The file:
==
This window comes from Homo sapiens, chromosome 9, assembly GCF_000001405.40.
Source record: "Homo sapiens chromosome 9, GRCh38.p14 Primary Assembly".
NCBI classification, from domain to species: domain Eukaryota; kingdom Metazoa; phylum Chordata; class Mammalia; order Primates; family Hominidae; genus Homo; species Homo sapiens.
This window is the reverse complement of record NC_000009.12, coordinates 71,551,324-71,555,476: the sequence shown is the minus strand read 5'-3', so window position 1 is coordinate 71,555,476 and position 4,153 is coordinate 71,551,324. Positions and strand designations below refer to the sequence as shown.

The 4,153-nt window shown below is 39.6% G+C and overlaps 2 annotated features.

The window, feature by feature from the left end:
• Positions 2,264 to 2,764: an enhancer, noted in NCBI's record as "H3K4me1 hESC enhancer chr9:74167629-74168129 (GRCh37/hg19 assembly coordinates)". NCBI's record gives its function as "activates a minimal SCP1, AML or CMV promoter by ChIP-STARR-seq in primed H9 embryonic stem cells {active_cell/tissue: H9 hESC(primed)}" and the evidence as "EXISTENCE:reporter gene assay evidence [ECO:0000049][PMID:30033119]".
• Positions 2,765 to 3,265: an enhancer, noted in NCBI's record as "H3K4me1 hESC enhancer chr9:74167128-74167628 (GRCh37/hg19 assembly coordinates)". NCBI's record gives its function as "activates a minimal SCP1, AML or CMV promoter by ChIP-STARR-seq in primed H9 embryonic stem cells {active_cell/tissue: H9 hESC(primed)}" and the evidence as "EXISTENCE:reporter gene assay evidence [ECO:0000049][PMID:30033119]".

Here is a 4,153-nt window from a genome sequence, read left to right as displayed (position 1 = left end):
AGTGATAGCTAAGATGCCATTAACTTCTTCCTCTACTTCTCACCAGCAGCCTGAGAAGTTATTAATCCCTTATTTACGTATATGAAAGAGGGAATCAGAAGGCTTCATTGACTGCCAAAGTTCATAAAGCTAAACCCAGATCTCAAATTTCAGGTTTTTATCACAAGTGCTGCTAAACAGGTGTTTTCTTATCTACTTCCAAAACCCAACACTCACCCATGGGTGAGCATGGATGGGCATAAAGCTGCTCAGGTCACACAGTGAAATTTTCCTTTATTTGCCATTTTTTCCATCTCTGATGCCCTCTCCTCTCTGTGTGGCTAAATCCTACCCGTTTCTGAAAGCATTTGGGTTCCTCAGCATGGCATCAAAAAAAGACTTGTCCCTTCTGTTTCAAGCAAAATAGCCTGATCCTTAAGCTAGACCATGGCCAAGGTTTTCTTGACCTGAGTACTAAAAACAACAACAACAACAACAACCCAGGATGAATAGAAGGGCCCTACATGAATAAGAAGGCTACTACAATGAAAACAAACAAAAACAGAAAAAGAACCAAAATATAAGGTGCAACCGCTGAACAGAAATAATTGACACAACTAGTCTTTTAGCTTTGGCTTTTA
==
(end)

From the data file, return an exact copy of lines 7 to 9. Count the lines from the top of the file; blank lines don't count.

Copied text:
• Positions 2,264 to 2,764: an enhancer, noted in NCBI's record as "H3K4me1 hESC enhancer chr9:74167629-74168129 (GRCh37/hg19 assembly coordinates)". NCBI's record gives its function as "activates a minimal SCP1, AML or CMV promoter by ChIP-STARR-seq in primed H9 embryonic stem cells {active_cell/tissue: H9 hESC(primed)}" and the evidence as "EXISTENCE:reporter gene assay evidence [ECO:0000049][PMID:30033119]".
• Positions 2,765 to 3,265: an enhancer, noted in NCBI's record as "H3K4me1 hESC enhancer chr9:74167128-74167628 (GRCh37/hg19 assembly coordinates)". NCBI's record gives its function as "activates a minimal SCP1, AML or CMV promoter by ChIP-STARR-seq in primed H9 embryonic stem cells {active_cell/tissue: H9 hESC(primed)}" and the evidence as "EXISTENCE:reporter gene assay evidence [ECO:0000049][PMID:30033119]".

Here is a 4,153-nt window from a genome sequence, read left to right as displayed (position 1 = left end):